Only 80-odd Member Parliament (MPs) were present when the Lok Sabha finally found time to discuss the drought, which, by the Centre’s own admission, has affected about 33 crore people across 256 districts in 10 states. Such seeming indifference to an issue that should be the top national concern today is shocking.
The public would have benefited from knowing what the representatives of the people have to say on the drought situation as it has unfolded in their areas. Their views and suggestions, extending to criticism of government measures, would have provided valuable inputs for dealing with crisis that calls for immediate and long-term responses.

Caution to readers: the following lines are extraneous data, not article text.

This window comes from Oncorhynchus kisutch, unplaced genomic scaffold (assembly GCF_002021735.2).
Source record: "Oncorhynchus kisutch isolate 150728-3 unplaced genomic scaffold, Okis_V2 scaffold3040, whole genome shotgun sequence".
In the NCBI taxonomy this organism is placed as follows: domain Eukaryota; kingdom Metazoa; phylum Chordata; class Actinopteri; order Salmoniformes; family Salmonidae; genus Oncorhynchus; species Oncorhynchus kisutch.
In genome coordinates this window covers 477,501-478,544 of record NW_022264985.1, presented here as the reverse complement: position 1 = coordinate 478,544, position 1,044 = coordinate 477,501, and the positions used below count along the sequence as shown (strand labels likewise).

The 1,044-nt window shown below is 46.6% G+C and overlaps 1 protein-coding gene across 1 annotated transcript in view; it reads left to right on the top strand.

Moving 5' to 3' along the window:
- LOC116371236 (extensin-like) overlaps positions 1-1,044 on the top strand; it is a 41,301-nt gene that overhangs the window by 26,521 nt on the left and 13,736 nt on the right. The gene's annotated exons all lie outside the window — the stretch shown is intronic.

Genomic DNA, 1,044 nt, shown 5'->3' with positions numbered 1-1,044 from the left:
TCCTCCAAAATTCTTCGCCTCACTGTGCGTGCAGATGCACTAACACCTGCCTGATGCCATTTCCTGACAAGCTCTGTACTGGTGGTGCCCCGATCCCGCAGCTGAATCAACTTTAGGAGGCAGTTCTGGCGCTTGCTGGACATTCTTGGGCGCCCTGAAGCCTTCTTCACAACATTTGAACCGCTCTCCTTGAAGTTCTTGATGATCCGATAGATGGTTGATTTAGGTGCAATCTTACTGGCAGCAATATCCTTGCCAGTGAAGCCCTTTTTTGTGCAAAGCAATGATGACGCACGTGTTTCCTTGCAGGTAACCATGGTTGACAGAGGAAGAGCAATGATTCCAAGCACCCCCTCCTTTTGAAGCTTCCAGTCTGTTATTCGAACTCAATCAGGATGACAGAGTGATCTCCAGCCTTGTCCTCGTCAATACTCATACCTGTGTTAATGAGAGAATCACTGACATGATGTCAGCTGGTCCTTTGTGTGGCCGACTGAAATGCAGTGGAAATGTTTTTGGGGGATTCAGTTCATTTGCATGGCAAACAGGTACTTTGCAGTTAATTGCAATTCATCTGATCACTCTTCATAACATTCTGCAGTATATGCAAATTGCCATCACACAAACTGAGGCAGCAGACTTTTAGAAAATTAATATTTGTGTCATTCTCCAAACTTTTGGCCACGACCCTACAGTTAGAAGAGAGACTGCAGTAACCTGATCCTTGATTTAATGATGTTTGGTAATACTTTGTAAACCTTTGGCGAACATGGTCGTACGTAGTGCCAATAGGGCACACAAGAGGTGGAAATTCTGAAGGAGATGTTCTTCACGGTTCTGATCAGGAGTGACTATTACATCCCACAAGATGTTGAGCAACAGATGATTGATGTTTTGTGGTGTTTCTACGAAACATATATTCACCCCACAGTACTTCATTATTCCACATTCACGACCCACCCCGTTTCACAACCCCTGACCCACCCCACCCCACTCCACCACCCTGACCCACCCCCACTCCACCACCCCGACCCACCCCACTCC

This role, basically that of putting pressure on the centre and states to act, is something the legislature is expected to perform. The fact that it required the Supreme Court to tell the centre to provide immediate relief to drought-hit states and release adequate funds for taking up MGNREGA works, only shows how much space the lawmakers have vacated for others to fill.